15 Oct A shape-shifting reptile queen: conspiracy theories as told by SPUI25

Photo by Branko Dragas

We all probably know one or two conspiracy theories, like the stories behind 9/11. Personally I like to watch those weird documentaries on TV about aliens and conspiracies. It’s not that I believe in them, but I’m always interested in why there are people that do believe in those stories. SPUI25, the academic-cultural centre of the UvA, takes us on a journey through the world of conspiracy. The amount of enthusiasm exceeded the expectations of the organizers, apparently I wasn’t the only person that has a thing for conspiracy theories. This blog is about the interesting stories that the three lecturers of that evening discussed with us.

Life as a conspiracy theorist

The night started off with one of the most famous conspiracy theories: the assassination of John F. Kennedy. Kasper Verkaik, a filmmaker, told us everything about America’s most famous conspiracy theorist: Robert Groden. Kasper made the documentary ‘Plaza Man’ about Robert, focusing on how the mystery behind the assassination of John F. Kennedy is dominating this man’s life. He showed us parts of his documentary to make us understand what the life of a conspiracy theorist looks like. Almost every day Robert sits at a table full of the books he has written about the mystery, next to the location Kennedy was assassinated. Tourists, school trips and interested people come there to hear his stories, ask questions and get their books autographed. Robert has cooperated in every investigation so far regarding the assassination and even left his wife and kids to be able to invest all his time in his research. Kasper went to his house and showed us that Robert’s work was everywhere, from pictures of the autopsy of the president on the coffee table to boxes full of files piled up in the living room.

Are we crazy to (not) believe?

The second speaker of the evening, Sanneke de Haan, philosopher and working as a researcher in psychiatry, tells us about the thin line between being a sceptic and being pathologic. A sceptic is someone who has doubts about things that other people believe, which can be healthy behaviour. However, someone who is pathologic has a behaviour that is habitual, maladaptive, and compulsive: unhealthy behaviour. Sanneke gave us an example of someone she knows that started to become very interested in unresolved murders, did a lot of research on those topics and shared it with her by e-mail. Sanneke wasn’t too concerned about this person until she received an e-mail from him about how Oprah was probably a reptilian. She argued that if people aren’t in a good position in their lives (e.g. no job, lonely, depressed, etc.) they are more susceptible to conspiracy theories.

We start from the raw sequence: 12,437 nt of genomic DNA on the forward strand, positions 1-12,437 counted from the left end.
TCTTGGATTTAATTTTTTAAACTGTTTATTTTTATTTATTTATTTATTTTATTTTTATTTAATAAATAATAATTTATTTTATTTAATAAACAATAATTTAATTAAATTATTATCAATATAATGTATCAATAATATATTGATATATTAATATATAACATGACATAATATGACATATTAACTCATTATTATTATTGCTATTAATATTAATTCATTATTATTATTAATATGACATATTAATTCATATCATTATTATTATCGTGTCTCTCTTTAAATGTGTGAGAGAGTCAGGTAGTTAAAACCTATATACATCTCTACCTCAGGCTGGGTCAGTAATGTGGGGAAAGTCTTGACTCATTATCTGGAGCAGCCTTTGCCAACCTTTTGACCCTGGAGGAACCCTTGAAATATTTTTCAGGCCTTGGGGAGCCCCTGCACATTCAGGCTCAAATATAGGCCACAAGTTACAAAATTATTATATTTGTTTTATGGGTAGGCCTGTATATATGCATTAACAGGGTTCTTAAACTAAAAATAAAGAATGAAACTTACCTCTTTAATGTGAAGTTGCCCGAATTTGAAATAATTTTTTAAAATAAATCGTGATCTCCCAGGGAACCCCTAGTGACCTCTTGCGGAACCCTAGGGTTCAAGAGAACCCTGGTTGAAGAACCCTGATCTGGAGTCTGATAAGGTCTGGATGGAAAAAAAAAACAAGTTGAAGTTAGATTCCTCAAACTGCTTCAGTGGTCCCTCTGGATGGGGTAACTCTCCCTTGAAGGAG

Of course it’s not a problem if you are interested in a conspiracy theory and want to know more about it, but when it gets the better of you, you need to take a step back. Or are we naive to not believe in some conspiracy theories? Maybe we are crazy to think all conspiracy theories are nonsense and the conspiracy theorists are just critical thinkers.

Queen Elizabeth II: a shape-shifting reptile alien

You might not have noticed, but most of the world’s leaders are 3 meters tall, blood-drinking, shape-shifting reptilian humanoids. Or at least that is what conspiracy theorist David Icke believes. Stef Aupers, the third speaker of the evening, tells us about some of the popular and less popular conspiracy theories. So you probably guessed that not a lot of people believe in this reptilian story, but what about 9/11? A lot of Americans (and even Europeans) think that the attacks on the World Trade Center were an inside job. Stef, professor in media culture, shows us that the media has a lot of influence on what we tend to believe. Another thing that is hard to assess is which aspects people believe and to what extent. Not all believers of a certain conspiracy theory are automatically hard-core conspiracy theorists.

Plenty of conspiracies and lectures

There are way too many conspiracy theories to put in one blogpost. So here’s a list of theories that will bend your mind, but be careful not to bend it out of shape.

If you want to broaden your mind with more than conspiracies alone, take a look at the programme of SPUI25.

Do you know any weird or interesting conspiracy theories? Let me know in the comments!


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WTF fanny

WTF fanny

Biologist (no tree hugging involved), enthusiastic, researcher, studious, creative, witty, the new Jacques Cousteau.
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